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i was given 3 pistols. one of which was a ASM. it has under loader : ASM Black Powder only Cal. 36 Made in Italy. i have never owned or shot a black powder pistol. gun is in decent shape & bore is shiny & free of any corrosion. i took it apart & cleaned it up. somebody had dry fired it without caps & all the nipples will need to be replaced. i am trying to decide if i want to mess with it or sell it. i know from looking into black powder pistols its not worth much. anyway, any info or advice on this gun from the black powder people on this forum would be greatly appreciated.
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Black powder shooting is different enough from what you're probably used to that you could consider it a completely different hobby. People who are into it are usually really into it. You obviously need powder, caps and balls or bullets, but you will also be looking at measures, powder containers and a lot of useful gadgets like cap loaders, nipple picks and various lubricants. I've always found the actual shooting part to literally be a blast. There's nothing else like the smells, flames and clouds of smoke. Shooting is slow and there are multiple steps you must take before and after you pull the trigger, not the least of being the need to clean up pretty much right away after shooting. If all this sounds attractive to you jump right in. You can learn most of what you need to know online and in books but finding other black powder shooters will teach you the most. Have fun.
 

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Discussion Starter · #4 ·
Black powder shooting is different enough from what you're probably used to that you could consider it a completely different hobby. People who are into it are usually really into it. You obviously need powder, caps and balls or bullets, but you will also be looking at measures, powder containers and a lot of useful gadgets like cap loaders, nipple picks and various lubricants. I've always found the actual shooting part to literally be a blast. There's nothing else like the smells, flames and clouds of smoke. Shooting is slow and there are multiple steps you must take before and after you pull the trigger, not the least of being the need to clean up pretty much right away after shooting. If all this sounds attractive to you jump right in. You can learn most of what you need to know online and in books but finding other black powder shooters will teach you the most. Have fun.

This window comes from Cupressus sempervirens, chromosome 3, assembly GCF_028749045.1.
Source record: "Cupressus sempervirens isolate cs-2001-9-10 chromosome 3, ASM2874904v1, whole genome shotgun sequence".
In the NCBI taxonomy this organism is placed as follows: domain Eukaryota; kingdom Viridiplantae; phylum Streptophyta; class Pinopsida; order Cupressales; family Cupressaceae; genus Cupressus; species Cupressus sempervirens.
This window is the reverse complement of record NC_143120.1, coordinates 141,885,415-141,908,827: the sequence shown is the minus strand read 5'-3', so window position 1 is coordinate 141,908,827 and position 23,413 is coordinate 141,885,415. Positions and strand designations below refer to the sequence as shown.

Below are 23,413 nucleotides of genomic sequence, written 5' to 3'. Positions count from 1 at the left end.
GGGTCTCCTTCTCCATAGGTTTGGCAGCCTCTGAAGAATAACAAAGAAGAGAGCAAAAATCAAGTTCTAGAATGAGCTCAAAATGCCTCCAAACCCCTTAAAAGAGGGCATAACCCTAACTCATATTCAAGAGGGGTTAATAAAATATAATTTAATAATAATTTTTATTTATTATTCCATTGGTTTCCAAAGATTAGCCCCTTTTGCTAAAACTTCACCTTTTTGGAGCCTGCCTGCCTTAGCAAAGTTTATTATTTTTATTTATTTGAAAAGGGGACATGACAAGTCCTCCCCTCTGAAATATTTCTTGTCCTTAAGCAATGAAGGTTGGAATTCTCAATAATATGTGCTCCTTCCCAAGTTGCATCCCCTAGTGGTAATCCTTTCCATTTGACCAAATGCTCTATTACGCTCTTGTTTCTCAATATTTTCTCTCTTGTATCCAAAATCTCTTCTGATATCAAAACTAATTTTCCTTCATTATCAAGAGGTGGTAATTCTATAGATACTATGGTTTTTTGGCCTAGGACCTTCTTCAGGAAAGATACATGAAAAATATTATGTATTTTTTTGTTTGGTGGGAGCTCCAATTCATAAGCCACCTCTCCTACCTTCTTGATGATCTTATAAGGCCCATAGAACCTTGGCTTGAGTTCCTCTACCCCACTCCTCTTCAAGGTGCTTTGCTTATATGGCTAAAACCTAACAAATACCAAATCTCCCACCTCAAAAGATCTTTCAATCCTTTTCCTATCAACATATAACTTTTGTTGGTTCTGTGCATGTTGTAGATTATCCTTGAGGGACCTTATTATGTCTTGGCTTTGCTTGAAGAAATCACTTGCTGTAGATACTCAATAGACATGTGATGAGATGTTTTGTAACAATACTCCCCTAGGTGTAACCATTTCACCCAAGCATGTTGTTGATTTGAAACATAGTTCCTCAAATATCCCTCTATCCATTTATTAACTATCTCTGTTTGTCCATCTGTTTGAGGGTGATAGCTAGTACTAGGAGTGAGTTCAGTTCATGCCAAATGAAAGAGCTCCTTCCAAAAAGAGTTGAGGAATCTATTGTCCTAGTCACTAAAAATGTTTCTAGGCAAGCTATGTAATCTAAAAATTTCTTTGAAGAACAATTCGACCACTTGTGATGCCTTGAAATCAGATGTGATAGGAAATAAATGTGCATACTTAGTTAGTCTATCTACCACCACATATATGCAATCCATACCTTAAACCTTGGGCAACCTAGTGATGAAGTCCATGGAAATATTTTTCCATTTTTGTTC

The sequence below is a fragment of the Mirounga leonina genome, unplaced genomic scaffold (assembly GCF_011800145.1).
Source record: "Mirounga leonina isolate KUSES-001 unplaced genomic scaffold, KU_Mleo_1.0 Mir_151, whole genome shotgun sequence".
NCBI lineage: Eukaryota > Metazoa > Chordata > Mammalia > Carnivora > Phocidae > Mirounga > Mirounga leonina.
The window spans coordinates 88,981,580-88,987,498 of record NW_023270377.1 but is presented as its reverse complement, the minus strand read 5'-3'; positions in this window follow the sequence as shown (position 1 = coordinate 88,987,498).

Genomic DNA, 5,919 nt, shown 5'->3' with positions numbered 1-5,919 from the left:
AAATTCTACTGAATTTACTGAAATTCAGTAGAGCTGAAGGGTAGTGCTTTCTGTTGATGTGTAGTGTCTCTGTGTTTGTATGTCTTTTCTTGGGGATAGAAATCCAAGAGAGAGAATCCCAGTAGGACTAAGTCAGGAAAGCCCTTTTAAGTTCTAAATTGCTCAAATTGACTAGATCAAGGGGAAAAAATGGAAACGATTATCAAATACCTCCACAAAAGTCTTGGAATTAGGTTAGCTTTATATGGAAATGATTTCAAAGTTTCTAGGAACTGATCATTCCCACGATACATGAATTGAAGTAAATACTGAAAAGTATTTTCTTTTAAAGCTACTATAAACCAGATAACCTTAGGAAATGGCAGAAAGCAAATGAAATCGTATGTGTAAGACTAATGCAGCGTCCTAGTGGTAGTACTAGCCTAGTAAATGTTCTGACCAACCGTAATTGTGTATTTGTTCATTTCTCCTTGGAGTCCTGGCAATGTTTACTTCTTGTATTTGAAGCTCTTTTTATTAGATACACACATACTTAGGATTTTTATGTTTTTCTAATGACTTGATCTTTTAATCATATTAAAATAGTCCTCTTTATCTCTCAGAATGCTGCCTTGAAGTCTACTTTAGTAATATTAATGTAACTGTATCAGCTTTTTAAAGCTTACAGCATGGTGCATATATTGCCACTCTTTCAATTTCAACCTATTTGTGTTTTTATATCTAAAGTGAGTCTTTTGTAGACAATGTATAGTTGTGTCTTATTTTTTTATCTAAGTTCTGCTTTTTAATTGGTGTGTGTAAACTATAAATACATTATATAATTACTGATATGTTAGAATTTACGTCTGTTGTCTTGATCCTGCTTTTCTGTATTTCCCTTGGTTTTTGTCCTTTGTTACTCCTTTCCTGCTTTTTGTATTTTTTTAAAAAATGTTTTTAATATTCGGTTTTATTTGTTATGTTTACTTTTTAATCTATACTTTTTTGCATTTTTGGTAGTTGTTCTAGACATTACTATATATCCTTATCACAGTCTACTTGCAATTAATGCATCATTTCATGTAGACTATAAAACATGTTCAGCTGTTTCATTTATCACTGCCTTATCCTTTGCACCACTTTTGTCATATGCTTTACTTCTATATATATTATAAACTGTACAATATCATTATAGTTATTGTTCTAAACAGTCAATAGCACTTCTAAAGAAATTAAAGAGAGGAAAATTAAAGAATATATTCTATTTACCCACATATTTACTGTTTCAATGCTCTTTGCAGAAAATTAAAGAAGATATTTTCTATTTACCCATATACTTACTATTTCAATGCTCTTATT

buying i the things that i would need to get it going is the main reason i am thinking of not bothering with it. i would have more money into it than whats its worth.
 

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buying i the things that i would need to get it going is the main reason i am thinking of not bothering with it. i would have more money into it than whats its worth.